The new coin was put on a very tight production schedule. Baker asked for a few small design changes, which de Francisci made, and the obverse and reverse designs were presented to President Harding. Harding asked that a small dot be removed from Lady Liberty’s face because he thought it looked like an inappropriate dimple. De Francisci removed the dot, and the coin went into production.
In the late 1800’s and early 1900’s, the Bland-Allison Act and the Sherman Silver Purchase Act had required the United States government to buy large amounts of silver every year to help the struggling western mining states. According to law, this silver was to be coined into silver dollars, and the Morgan Silver Dollar was designed and put into production. The Sherman Act was repealed in 1893. The government’s supply of purchased silver lasted eleven more years, but after 1904 the production of Morgan Silver Dollars stopped.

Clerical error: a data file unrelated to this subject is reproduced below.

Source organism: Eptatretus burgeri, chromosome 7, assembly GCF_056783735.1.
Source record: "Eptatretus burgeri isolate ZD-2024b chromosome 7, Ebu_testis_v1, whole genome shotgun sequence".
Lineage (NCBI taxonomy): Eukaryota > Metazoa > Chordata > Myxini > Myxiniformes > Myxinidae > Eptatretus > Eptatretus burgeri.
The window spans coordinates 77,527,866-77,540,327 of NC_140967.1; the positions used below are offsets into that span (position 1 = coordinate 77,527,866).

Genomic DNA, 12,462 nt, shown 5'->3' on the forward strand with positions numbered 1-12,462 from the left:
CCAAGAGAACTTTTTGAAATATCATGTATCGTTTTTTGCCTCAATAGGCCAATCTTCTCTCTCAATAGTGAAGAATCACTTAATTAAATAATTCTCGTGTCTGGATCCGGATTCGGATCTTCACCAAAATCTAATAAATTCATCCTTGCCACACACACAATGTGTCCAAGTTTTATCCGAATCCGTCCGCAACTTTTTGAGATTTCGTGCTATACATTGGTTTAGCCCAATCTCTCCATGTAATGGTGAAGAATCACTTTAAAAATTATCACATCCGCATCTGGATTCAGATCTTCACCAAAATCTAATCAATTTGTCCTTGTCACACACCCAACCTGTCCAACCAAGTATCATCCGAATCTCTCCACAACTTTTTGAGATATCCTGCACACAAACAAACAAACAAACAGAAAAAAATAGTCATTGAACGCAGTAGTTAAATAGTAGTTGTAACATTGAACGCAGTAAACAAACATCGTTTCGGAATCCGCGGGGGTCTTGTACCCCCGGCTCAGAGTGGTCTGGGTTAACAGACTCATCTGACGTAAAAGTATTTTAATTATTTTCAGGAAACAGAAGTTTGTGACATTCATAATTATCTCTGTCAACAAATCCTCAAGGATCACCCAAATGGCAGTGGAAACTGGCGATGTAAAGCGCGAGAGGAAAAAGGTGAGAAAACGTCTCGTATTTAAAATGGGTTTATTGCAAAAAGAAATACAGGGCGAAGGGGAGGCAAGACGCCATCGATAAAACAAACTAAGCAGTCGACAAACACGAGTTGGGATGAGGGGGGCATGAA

- The profile on the obverse (front) side of the coin is Lady Liberty. The spiked crown that she wears is purposely reminiscent of the crown worn by the Statue of Liberty.
- The word “LIBERTY” stretches above Lady Liberty’s head, passing behind the spikes of her crown.
- The highlight of the reverse side of the coin is an American eagle clutching an olive branch (to symbolize peace). Originally the eagle was perching on a broken sword, but the sword proved to be very controversial and was removed from the final design.
- “UNITED STATES OF AMERICA” and the motto “E PLURIBUS UNUM” stretch across the top of the eagle.